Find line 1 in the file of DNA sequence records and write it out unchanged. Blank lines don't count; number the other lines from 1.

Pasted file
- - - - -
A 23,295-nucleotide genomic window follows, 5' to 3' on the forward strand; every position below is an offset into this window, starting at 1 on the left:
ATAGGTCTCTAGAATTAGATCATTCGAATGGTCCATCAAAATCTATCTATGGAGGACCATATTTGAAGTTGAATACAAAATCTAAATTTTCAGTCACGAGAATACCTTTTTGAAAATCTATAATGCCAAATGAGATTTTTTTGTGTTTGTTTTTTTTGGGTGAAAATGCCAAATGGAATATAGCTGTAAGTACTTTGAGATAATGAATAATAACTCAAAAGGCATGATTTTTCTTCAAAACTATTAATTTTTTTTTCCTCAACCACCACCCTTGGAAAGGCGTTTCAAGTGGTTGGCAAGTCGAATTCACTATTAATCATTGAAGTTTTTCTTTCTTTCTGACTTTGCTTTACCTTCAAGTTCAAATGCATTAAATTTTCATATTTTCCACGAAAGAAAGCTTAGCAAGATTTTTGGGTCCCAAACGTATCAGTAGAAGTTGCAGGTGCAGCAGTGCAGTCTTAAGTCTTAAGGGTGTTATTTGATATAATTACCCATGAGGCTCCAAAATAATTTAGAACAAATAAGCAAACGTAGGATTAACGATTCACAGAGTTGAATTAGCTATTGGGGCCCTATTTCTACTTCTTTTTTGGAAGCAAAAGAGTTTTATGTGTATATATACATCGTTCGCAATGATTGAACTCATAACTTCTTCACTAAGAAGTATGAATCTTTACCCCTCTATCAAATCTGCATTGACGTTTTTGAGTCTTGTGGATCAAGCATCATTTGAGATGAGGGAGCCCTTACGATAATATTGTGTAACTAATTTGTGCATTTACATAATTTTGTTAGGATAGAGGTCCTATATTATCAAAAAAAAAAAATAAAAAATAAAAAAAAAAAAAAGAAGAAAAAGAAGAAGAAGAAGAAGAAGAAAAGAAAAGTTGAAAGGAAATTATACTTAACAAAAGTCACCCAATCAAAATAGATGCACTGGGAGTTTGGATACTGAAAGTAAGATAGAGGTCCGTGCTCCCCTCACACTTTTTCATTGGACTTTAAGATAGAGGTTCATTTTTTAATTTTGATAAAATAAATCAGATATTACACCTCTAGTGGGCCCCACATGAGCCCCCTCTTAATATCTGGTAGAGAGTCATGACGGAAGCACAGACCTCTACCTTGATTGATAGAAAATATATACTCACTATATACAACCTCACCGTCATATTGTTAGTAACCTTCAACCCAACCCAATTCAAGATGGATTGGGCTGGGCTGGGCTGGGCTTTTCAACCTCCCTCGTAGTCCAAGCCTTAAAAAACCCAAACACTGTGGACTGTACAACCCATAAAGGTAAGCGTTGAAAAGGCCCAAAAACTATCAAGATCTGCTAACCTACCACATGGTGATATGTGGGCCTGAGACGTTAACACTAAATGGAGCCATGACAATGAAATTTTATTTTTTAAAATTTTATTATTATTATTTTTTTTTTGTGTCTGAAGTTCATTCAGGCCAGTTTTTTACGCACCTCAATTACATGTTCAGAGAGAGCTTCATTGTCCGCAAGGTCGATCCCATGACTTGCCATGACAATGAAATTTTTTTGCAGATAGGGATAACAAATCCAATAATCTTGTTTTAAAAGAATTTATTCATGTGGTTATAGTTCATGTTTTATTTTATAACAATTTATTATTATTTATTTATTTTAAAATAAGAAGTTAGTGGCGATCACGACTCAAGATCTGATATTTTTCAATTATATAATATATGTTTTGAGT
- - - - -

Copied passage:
A 23,295-nucleotide genomic window follows, 5' to 3' on the forward strand; every position below is an offset into this window, starting at 1 on the left: